A week after Christopher Holton got a clean bill of health from his doctor at his annual physical, he set out for his daily walk on a wooded trail near home.
Holton, a 52-year-old former youth football league coach and multiple-mile-a-day walker, meandered along the paved trail in Mechanicsville, Maryland, that’s popular with runners and cyclists. Most days he walks with friends. That Saturday last August, his buddies were busy.
Holton powered along the path at his usual brisk pace, then started walking back to his car. He’d parked it at a nearby senior center.
Bryan Buckley also was out that morning cycling the trail for the first time with his friend Isang Isang. As Buckley pedaled along the path, Isang saw a man up ahead wobble, then collapse. It was Holton.
“We sped up and jumped off our bikes,” said Buckley, a public health researcher with emergency training from his days as a lifeguard.
Buckley rubbed Holton’s back. He didn’t respond. He was bleeding from the lip, and his hand was shaking. Buckley told Isang to call 911.
As they waited for the ambulance to arrive, Holton started gasping for air and his eyes began to glaze over.
“Then there’s this moment where he gives one really big gasp,” Buckley said. “It looked like his last one.”
Buckley already had been monitoring Holton’s pulse by keeping a finger on his wrist. At this point, it faded. Buckley started the stopwatch function on his smartwatch, then began giving chest compressions. The timer was important because once paramedics arrived, he could tell them how long he’d been at it.
Meanwhile, a crowd had gathered, including a woman who said she knew CPR. Buckley asked her to train any onlookers willing to help. Once Buckley tired, one of the onlookers subbed in. Several of them continued that way for 20 minutes until help arrived.
“We’re all saying, ‘come on man, come on man,'” Buckley said.
The ambulance pulled up and paramedics rushed to Holton’s side. “It was this moment of relief that finally help is here,” Buckley said. “I thought to myself, ‘Survive, sir!'”
EMS workers used an automated external defibrillator, or AED, to shock Holton’s heart to get it working again. It wasn’t clear if it worked. They loaded him into the ambulance and drove away.
Buckley and Isang finished their ride, cycling in silence. They wondered if Holton was OK. Buckley felt emotional about the experience and called his wife and mother. He thought he’d just seen someone die.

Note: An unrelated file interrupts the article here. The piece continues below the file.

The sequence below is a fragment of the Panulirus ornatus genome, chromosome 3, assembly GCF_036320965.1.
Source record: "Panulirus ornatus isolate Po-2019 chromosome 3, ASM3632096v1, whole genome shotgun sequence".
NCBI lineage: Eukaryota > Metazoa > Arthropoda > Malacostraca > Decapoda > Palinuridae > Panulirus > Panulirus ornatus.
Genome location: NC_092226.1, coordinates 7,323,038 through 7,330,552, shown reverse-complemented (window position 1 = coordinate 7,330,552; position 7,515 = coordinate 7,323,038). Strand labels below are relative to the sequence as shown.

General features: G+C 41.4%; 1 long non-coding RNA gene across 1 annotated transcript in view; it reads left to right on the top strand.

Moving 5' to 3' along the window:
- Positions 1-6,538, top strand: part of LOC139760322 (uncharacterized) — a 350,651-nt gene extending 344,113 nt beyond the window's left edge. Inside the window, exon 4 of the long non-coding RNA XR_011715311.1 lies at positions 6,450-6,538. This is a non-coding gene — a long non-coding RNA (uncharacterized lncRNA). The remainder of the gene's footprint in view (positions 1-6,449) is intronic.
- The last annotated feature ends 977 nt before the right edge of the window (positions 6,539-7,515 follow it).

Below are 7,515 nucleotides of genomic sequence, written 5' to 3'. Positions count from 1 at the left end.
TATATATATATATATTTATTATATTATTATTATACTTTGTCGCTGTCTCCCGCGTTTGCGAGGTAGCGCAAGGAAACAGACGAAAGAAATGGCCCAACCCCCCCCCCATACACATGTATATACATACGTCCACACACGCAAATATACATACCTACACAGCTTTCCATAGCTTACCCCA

“It was a really sad evening,” he said.
The next week, Buckley got a call from a rescue squad officer. Holton was alive, the officer told him.
“I was just overjoyed,” Buckley said.
Holton was still in the hospital trying to piece together what happened. Even now, all he remembers is leaving his house and then finding himself in a hospital bed.
“When I woke up in the ICU, I was heavily sedated and I didn’t know how many days I’d been there,” Holton said. It was 14.
In the hospital, doctors found no blockages in Holton’s heart. The cause of his cardiac arrest on the trail was a mystery. He spent another two weeks in a nearby hospital where doctors implanted a defibrillator. If his heart again stops or goes into an unstable rhythm, the device can correct it.
“To this day, we really don’t know what happened,” Holton said. “I am really, truly thankful that Bryan and Isang were there. I felt like I still had a lot of life to live.”
He’s grateful he’ll be around to see his 18-year-old son and 14-year-old daughter grow up.
Holton came home the first week of October. In January, the rescue squad officer who’d been keeping Buckley informed arranged for the survivor and lifesaver to connect via a video call.
“It was amazing,” Buckley said. “There are very few people I can banter with in life. Chris is one of those people, and he opens up part of my personality. We bonded immediately. It was just beautiful.”
In mid-February, the two men met in person when Buckley and Isang received the Mechanicsville Volunteer Rescue Squad Life Saving Award for their efforts.
Now, Holton is back to his regular trail walks. He has regular appointments with his cardiologist to keep tabs on his heart. He credits his quick recovery to his active lifestyle.
Holton and Buckley have kept in touch, too, texting during March Madness and sharing messages every few weeks. Since that day on the trail, Buckley – a regional board member for the American Heart Association – is adamant that everyone should learn CPR. He convinced several family members to sign up for a training course. The experience on the trail also gave him a fresh perspective on life.
“There were things I was afraid to do, or hesitating to do,” Buckley said. “But life is too short.”
Since helping Holton, Buckley started a life coaching business and he’s getting his EMBA.
“I’ve always had the drive to make a large impact in the world,” Buckley said. “But this experience made me more focused. It taught me the difference that a collective of people can make in the moment. It was a team sport in many ways.”
Stories From the Heart chronicles the inspiring journeys of heart disease and stroke survivors, caregivers and advocates.
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